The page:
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Getting rid of Aqib Talib would be a bad business decision for the Denver Broncos

It’s not often that teams are in the business of getting rid of players as good as Aqib Talib, but it appears that entertaining such lunacy is an avenue the Denver Broncos are seriously considering.

NFL: Dallas Cowboys at Denver Broncos Isaiah J. Downing-USA TODAY Sports

There has been widespread speculation for weeks that the Denver Broncos would be making some big changes to their roster for the 2018 season. All options appear to be on the table, including a willingness to move on from some well-known players. However, those thoughts gained a significant amount of traction kicked yesterday when various outlets, including Mike Klis of 9News confirmed that Pro Bowl cornerback Aqib Talib will be on the trading block this offseason.

The idea of trading or cutting a Pro-Bowl player on an extremely friendly contract makes little sense. In fact, it is an idea that is borderline lunacy. Talib is scheduled to make $20 million over the next two seasons, with cap hits of $12 million (2018) and $8 million (2019) respectively. No matter how you slice it, that’s an absolute bargain for the production Talib has given the Broncos since signing his six-year deal in 2014.

It’s not often you sign players who make the type of game-changing impact Talib does on the gridiron. In his four seasons in Denver, he has amassed 50 passes defended, 11 interceptions (six returned for touchdowns) and earned All-Pro honors and has had four consecutive Pro Bowl selections. I’d like to think that many teams around the league would be interested in a player of his caliber for that price, which does lead me to believe that the Broncos should not have trouble finding a suitor for his services.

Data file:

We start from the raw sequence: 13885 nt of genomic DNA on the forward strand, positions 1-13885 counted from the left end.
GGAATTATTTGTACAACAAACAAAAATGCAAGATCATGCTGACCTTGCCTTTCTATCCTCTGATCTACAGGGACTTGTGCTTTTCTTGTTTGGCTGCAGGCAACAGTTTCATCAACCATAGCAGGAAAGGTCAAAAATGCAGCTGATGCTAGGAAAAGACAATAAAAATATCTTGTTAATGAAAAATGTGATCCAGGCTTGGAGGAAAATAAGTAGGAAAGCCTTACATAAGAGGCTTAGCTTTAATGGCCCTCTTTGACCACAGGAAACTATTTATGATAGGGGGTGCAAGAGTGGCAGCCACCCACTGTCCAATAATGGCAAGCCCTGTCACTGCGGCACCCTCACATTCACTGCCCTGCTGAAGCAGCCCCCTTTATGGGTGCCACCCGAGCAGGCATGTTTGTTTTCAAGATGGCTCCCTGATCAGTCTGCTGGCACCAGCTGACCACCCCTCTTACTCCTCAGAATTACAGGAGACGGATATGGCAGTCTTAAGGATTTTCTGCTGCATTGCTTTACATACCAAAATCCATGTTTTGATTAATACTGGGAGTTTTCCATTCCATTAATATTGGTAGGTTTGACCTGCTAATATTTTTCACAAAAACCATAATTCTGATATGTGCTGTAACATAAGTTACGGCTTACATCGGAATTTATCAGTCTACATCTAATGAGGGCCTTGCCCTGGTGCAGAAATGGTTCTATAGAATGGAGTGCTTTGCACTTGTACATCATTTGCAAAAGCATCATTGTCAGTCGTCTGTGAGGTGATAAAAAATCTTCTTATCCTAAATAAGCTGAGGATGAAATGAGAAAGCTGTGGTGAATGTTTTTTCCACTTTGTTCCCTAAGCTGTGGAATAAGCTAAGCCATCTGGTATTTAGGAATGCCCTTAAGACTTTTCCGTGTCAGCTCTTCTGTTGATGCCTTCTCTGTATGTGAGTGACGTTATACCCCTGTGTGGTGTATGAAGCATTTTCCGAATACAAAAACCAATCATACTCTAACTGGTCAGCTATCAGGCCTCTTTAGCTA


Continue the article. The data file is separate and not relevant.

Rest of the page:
But at what cost? Would the second or third round pick they may get out of any potential deal, coupled with the cap savings be enough to justify the move? I’m not so sure. However, the only way a Talib exodus could be somewhat justifiable is if the cap savings they get are put to good use. That means getting a player at a position of need that could actually offset the significant loss the team would endure with Talib’s exit.

What position would that be? A quarterback — the acquisition of a franchise quarterback. Fans across Broncos Country could likely stomach the departure of Talib if it meant they could acquire a big named free agent like Kirk Cousins at the position who would have an immediate impact on the field. But if those pennies saved aren’t enough to get Cousins and the Broncos have to settle for someone such as Case Keenum (who could probably be beaten out by a rookie quarterback they’d end up drafting high anyways) — would it really be worth it? Hell no.

Dissolving the No Fly Zone by getting rid of its foundation would be bad for business. Furthermore, it would inhibit the team’s ability to compete to the best of their abilities next season. Straight up cutting him would be one of the worst moves the Broncos have made in a long time. How many franchises are in the business of sending top-flight players packing just to save pennies? This isn’t a case of addition by subtraction, it’s actually far from it and road all sorts of crazy the Broncos shouldn’t even venture going down.

If the team wants to rid themselves of several players to gain enough cap space to pursue quality free agents, they should consider others on the team who have not played up to their contracts. Getting rid of one of the league’s best corners just to save a dime in hopes to do something in free agency is a catastrophically bad operation. Moreover, it suggests that a deeper evaluation of what’s going on behind the doors in Dove Valley is needed.

Sorry folks, I just can’t get on board with getting rid one of the best players to wear a Broncos uniform in the past decade. A myriad of options exist in the form of cuts or restructures that would allow Denver to get the money necessary to make some big waves in free agency that don’t involve getting rid of Talib. Let’s hope that those avenues are the ones pursued first, and that the Broncos find a way to keep the No Fly Zone together.